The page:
US Release Date: 03-13-2009
Directed by: David Twohy
- Steve Zahn, as
- Milla Jovovich, as
- Timothy Olyphant, as
- Kiele Sanchez, as
- Marley Shelton, as
- Chris Hemsworth as
Milla Jovovich and Steve Zahn in A Perfect Getaway.
A Perfect Getaway, as all of the trailers and ads have emphasized, has a twist ending. It's a thriller that twists and turns right up until the big reveal when it suddenly loses its way. The backstory to what's going on doesn't ring true and certainly doesn't live up to the thrills and suspense that have come before it.
The story is simple, three couples' encounter each other on a trail in Hawaii. Cliff (Zahn) is a screenwriter on his honeymoon with Cydney (Jovovich). Nick is an ex-marine who's dating Gina, a country girl from the south. Cleo and Kale are hippies with Cleo being the friendly outgoing one while Kale is sinister and threatening. Naturally enough, one of these couples isn't what they seem as shortly into the movie the news comes out that there was a murder on one of the islands and that the suspects are a man and a woman. This leaves the audience and the couples all wondering which, if any, of these three couples is the murderer.
For the most part it doesn't even matter who the murderers are, the real fun of the movie is before you know anyway. Watching Cliff and Cydney, two bookish types try to keep up with outdoorsy and rugged Nick and Gina provides some of the movies best and funniest scenes. Although none of the actors playing these four are A-list stars, they are all talented b-actors who, apart from Mila, haven't really had the opportunity to star in their own movie until now. Zahn in particular has made a career out playing the comic sidekick and he's a stand out here.
The scenery is also gorgeous, but while at the same time as it makes you want to visit Hawaii, it also scares you into not wanting to go hiking on your own in any of these places.
My biggest disappointment in the story was that the explanation for the big reveal just doesn't ring true. It's not that I didn't buy who did it, but that I didn't like the explanation for why they did it. It's one of those moments that's the opposite of the ending of The Sixth Sense. No one's seeing dead people here, but what I mean is that where at the end of The Sixth Sense you thought, "Okay, now everything makes sense." But with this movie I was left thinking, "Well if that's true, then why did this, this and that happen?" It's just not as satisfying as it could have been.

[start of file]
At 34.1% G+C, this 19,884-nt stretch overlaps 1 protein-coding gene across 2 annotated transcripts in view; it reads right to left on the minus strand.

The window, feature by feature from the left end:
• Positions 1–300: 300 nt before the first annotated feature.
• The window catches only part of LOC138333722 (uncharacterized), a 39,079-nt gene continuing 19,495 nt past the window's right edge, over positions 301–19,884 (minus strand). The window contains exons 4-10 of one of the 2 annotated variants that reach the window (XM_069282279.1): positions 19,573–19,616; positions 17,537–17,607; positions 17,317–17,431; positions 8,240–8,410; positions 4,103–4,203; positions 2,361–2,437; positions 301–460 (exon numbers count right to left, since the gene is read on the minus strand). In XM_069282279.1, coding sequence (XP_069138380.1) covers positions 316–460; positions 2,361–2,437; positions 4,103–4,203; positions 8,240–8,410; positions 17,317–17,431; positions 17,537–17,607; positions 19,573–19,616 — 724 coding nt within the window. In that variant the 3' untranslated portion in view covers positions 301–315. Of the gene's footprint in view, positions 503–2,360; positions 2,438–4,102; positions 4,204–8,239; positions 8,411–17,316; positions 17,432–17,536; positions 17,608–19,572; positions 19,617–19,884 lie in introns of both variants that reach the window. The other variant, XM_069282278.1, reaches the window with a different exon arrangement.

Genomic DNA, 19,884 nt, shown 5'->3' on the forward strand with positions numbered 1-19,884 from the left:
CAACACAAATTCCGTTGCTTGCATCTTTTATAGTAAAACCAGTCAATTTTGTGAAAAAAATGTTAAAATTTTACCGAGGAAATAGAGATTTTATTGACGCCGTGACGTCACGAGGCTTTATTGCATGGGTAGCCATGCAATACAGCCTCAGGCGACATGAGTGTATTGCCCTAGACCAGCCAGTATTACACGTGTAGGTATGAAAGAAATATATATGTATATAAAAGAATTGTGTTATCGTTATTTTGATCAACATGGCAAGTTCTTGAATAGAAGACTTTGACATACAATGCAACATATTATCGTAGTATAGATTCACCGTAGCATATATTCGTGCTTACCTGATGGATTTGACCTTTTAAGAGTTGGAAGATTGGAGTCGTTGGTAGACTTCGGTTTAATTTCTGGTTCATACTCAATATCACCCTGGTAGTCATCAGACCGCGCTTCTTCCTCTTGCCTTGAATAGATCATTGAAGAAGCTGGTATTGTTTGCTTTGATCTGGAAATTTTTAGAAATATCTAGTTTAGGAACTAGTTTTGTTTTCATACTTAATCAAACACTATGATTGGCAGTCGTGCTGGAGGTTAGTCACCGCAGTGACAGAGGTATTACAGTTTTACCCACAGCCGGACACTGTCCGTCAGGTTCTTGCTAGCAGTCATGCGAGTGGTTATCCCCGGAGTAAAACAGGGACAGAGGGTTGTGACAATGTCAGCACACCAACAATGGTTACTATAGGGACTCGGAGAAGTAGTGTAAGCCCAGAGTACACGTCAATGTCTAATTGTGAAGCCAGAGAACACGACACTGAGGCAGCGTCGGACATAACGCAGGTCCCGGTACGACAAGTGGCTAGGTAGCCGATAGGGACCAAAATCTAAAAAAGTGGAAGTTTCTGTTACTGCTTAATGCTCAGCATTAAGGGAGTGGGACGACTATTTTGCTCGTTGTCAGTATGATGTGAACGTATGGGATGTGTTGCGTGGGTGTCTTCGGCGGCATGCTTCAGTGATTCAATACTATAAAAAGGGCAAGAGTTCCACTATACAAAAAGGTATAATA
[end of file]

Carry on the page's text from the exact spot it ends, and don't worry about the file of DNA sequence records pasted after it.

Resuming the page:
Until that big moment though, the movie is a fun little roller coaster ride that entertains with its thrills and humor. Unfortunately though, it's like a roller coaster that takes you a long way up, building the anticipation as it goes, but then it turns out that the hill on the other side isn't as long or as steep as you'd hoped it would be.
Timothy Olyphant as Nick.
The twist ending could have been good had director/writer David Twohy put more thought into it. Once the killers are revealed you immediately wonder why they acted the way they did in several earlier scenes. So much does not make sense in hindsight that what I liked about the movie became overshadowed by what I did not.
Twohy tries to be cute with inside jokes. When Nick and Cliff discuss screenplays, just after meeting, they talk about plot and plot twists. Nick mentions a red herring, which is a character who makes things seem uncertain. Later on the trail, a passerby tells Cydney that there are twists and turns ahead. hahahahaha!
Zahn plays against type, but I like Olyphant. He has a glimmer of awareness in his eye one moment and then seems nuts the next. His stories and everyone’s reaction to them are some of the best parts. No matter what you think of Nick, he and Gina are a great couple. He calls her the love of his crazy life, and she says that he is a full man. The removing of the intestines scene is Gina's best.
Although the cast does what they can, Twohy seems to be working against them. The movie climaxes with a three way chase scene. Instead of showing each actor running through the jungle, Twohy went with three close ups, shown simultaneously. How did he think that would be effective? In a traditional chase scene the audience gets involved by judging how close the pursuer is getting. That cannot be done here. He might as well have skipped the chase altogether.
A Perfect Getaway is not a perfect movie, but it is based on a decent idea and has some good characters. Perhaps it would have worked better if Twohy had simply wrote it and someone else had directed?
Photos © Copyright Rogue Pictures (2009)